9 to no thank you freelance interviewsWelcome to 9 to No Thank You! an interview series with freelancers who kicked their 9 to 5 habit and now kick serious business butt. These inspiring ladies and gents are sharing the stories of their cubicle escape, and giving helpful tips along the way.

Today we’re gonna hear from a friend of mine, Samantha August. Sam and I have been traveling together in South East Asia for the last few months with Hacker Paradise, a group of roaming freelancers, developers, and entrepreneurs. Sam has been freelancing for a while and just recently left the grind of her 9-to-5 to focus more on her side projects. Sam shares how she balances freelancing with her other projects, and what has helped her make the leap to full-time.

Samantha August ProfileHey Sam! Where do you live?

I am currently living in Chiang Mai, Thailand. Once my adventures as a digital nomad come to an end, I will be living in Charleston, South Carolina, USA. Charleston is incredibly inspiring. The people, food, culture and rich history are remarkably energizing. I am looking forward to settling down for a bit after months of travel and building a solid network of new friends and like-minded entrepreneurs and creatives.

What do you do?

Hmm… good question. What do I do all day? I probably spend way too much time curbing my cravings for Jeni’s ice cream and my newfound addiction, mango sticky rice (have you had it here in Thailand, yet? Oh my goodness, it is life-changing).

Okay, that was cheesy. I’ll be serious now. Most of my time is spent on BrewPublik, a startup based in Charlotte, North Carolina, USA. It is a curated craft beer delivery service that I started with a group of friends back in December. Aside from working on the startup, I am a technical project manager and also do freelance graphic and website/blog design. My favorite projects to work on include managing the brand for a client in its entirety – everything from the logo to the website and collateral. I feel like my value is most utilized during these types of projects because I am able to work with the client on building, planning and visualizing from day one.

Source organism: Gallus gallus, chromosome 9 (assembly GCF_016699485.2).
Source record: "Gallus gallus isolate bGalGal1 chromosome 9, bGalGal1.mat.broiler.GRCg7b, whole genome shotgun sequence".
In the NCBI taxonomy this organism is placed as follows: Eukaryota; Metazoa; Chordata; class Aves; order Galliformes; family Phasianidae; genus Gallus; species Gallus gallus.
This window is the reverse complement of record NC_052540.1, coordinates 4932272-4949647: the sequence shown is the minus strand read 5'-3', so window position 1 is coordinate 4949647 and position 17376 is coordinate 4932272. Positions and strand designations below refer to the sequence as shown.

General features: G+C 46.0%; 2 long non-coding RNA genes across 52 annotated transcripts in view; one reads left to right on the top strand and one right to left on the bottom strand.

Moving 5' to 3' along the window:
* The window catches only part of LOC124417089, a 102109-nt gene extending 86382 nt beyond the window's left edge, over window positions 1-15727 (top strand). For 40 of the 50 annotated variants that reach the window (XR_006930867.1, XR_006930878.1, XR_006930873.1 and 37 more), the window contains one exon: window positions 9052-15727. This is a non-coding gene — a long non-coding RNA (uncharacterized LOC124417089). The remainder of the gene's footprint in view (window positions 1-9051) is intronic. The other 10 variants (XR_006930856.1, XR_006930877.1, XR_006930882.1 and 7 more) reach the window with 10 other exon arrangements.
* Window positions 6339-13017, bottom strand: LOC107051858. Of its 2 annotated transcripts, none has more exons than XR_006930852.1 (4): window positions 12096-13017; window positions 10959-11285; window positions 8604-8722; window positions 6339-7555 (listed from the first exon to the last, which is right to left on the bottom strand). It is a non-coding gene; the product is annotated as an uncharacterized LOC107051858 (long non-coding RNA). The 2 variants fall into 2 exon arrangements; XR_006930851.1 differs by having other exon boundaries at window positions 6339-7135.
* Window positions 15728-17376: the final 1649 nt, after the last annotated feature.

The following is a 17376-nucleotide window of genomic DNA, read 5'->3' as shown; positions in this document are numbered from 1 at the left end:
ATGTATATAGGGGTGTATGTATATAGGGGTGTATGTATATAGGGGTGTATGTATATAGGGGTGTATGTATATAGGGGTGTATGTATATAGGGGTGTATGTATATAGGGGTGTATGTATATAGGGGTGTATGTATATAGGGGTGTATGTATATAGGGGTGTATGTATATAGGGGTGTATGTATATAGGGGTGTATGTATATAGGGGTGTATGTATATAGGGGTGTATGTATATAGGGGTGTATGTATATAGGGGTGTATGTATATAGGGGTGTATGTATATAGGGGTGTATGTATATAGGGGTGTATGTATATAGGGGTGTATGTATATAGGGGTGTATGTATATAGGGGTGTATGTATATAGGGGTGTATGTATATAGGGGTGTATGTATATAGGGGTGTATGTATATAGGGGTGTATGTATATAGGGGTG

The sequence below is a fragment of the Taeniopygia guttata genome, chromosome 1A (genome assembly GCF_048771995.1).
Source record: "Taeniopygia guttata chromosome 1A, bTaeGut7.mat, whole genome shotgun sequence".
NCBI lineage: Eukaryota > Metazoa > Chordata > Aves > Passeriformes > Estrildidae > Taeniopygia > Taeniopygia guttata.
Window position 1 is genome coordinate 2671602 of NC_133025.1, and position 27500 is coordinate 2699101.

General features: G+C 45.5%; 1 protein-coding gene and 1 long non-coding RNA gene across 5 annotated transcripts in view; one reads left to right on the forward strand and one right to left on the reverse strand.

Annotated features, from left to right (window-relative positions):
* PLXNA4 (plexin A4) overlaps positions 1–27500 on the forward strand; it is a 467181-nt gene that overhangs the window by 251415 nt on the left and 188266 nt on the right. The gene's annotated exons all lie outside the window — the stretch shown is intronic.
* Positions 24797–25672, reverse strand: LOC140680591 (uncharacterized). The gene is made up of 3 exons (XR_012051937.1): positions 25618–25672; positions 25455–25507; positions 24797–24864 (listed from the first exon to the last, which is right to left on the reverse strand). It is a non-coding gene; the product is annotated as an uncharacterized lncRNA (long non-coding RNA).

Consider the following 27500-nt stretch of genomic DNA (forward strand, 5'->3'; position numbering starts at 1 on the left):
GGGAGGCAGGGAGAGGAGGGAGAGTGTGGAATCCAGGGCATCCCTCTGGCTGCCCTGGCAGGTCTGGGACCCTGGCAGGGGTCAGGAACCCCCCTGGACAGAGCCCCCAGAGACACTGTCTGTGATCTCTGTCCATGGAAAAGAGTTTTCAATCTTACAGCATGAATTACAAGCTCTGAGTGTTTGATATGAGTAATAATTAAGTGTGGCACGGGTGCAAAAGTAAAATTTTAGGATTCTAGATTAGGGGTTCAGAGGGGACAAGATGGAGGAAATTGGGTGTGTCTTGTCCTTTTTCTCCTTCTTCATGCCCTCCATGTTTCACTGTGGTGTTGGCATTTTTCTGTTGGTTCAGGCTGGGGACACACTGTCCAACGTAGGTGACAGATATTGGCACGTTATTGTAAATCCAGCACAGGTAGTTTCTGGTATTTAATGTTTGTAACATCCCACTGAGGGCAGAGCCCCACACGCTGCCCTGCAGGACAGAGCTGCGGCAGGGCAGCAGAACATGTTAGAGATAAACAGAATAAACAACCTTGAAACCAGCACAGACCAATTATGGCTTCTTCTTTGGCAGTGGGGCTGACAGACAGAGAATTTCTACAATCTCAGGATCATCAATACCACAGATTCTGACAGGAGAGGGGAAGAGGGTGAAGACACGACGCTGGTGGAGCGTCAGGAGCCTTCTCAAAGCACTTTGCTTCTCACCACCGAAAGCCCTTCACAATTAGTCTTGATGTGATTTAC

How long have you been freelancing? What were you doing before?

I started freelancing six years ago, my first year at college/university in South Carolina. My first gig was designing a logo for my friend Robert’s band, Friday Night Fix. He came to me and said, “Hey, you are my friend and you are creative, can you learn one of the Adobe products and design me a logo?” So I did! And my love affair with graphic design was born.

What was your transition into freelancing like?

I didn’t take the leap into full-time freelancing until very recently. It was terrifying, but quitting my full-time job to be my own boss was so rewarding. I feel so much more accomplished and no longer feel the pangs of working towards someone else’s dreams. That was killing me – knowing that every time I accomplished something for a client or acquired new business for the agency – I was just helping my boss inch closer and closer to reaching her goals, not mine.

Regarding the business/finance side, I was lucky to have graduated with a business degree because I had already learned the ropes of running a company, and I gained experience in managing projects and clients through my work with my previous full-time job. Overall, that aspect of being a freelancer has gone very well. I have been utilizing the tool Harvest for estimating, invoicing and time tracking and it is has been incredibly user-intuitive. I highly recommend it!

What do your days look like now?